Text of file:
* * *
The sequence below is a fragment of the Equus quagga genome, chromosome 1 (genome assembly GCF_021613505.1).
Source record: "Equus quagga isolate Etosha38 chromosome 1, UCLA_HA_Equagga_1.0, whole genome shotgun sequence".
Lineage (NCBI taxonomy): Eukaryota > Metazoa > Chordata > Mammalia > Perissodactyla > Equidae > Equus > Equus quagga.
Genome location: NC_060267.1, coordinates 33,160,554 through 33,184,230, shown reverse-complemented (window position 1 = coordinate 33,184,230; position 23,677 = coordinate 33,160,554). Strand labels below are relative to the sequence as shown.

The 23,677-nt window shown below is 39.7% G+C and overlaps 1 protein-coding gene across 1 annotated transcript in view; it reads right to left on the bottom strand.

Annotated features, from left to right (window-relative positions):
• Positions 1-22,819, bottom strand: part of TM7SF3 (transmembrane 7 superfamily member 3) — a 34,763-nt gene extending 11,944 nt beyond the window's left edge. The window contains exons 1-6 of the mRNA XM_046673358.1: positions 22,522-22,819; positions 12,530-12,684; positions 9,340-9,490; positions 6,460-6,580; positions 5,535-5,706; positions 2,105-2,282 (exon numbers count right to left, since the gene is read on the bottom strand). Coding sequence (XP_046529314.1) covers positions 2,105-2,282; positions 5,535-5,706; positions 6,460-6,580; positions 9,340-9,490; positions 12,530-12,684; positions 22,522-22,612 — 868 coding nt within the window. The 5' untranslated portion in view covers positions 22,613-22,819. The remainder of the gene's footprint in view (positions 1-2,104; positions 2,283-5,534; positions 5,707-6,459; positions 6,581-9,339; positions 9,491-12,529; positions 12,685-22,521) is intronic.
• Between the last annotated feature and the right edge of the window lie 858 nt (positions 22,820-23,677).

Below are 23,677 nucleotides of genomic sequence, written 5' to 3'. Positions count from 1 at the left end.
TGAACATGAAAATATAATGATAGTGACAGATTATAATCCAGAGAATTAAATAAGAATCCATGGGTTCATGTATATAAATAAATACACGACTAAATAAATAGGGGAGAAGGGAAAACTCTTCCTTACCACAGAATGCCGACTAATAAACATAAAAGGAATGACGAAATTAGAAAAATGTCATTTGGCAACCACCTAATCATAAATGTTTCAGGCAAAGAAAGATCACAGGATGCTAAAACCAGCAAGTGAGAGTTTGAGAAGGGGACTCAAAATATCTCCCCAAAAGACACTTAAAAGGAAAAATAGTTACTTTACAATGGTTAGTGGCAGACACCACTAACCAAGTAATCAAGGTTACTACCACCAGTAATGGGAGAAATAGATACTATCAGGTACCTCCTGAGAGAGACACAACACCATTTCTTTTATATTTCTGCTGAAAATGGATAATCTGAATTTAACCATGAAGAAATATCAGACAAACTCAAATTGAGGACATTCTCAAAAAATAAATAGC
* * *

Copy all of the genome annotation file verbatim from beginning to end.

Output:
The sequence below is a fragment of the Equus quagga genome, chromosome 1 (genome assembly GCF_021613505.1).
Source record: "Equus quagga isolate Etosha38 chromosome 1, UCLA_HA_Equagga_1.0, whole genome shotgun sequence".
Lineage (NCBI taxonomy): Eukaryota > Metazoa > Chordata > Mammalia > Perissodactyla > Equidae > Equus > Equus quagga.
Genome location: NC_060267.1, coordinates 33,160,554 through 33,184,230, shown reverse-complemented (window position 1 = coordinate 33,184,230; position 23,677 = coordinate 33,160,554). Strand labels below are relative to the sequence as shown.

The 23,677-nt window shown below is 39.7% G+C and overlaps 1 protein-coding gene across 1 annotated transcript in view; it reads right to left on the bottom strand.

Annotated features, from left to right (window-relative positions):
• Positions 1-22,819, bottom strand: part of TM7SF3 (transmembrane 7 superfamily member 3) — a 34,763-nt gene extending 11,944 nt beyond the window's left edge. The window contains exons 1-6 of the mRNA XM_046673358.1: positions 22,522-22,819; positions 12,530-12,684; positions 9,340-9,490; positions 6,460-6,580; positions 5,535-5,706; positions 2,105-2,282 (exon numbers count right to left, since the gene is read on the bottom strand). Coding sequence (XP_046529314.1) covers positions 2,105-2,282; positions 5,535-5,706; positions 6,460-6,580; positions 9,340-9,490; positions 12,530-12,684; positions 22,522-22,612 — 868 coding nt within the window. The 5' untranslated portion in view covers positions 22,613-22,819. The remainder of the gene's footprint in view (positions 1-2,104; positions 2,283-5,534; positions 5,707-6,459; positions 6,581-9,339; positions 9,491-12,529; positions 12,685-22,521) is intronic.
• Between the last annotated feature and the right edge of the window lie 858 nt (positions 22,820-23,677).

Below are 23,677 nucleotides of genomic sequence, written 5' to 3'. Positions count from 1 at the left end.
TGAACATGAAAATATAATGATAGTGACAGATTATAATCCAGAGAATTAAATAAGAATCCATGGGTTCATGTATATAAATAAATACACGACTAAATAAATAGGGGAGAAGGGAAAACTCTTCCTTACCACAGAATGCCGACTAATAAACATAAAAGGAATGACGAAATTAGAAAAATGTCATTTGGCAACCACCTAATCATAAATGTTTCAGGCAAAGAAAGATCACAGGATGCTAAAACCAGCAAGTGAGAGTTTGAGAAGGGGACTCAAAATATCTCCCCAAAAGACACTTAAAAGGAAAAATAGTTACTTTACAATGGTTAGTGGCAGACACCACTAACCAAGTAATCAAGGTTACTACCACCAGTAATGGGAGAAATAGATACTATCAGGTACCTCCTGAGAGAGACACAACACCATTTCTTTTATATTTCTGCTGAAAATGGATAATCTGAATTTAACCATGAAGAAATATCAGACAAACTCAAATTGAGGACATTCTCAAAAAATAAATAGC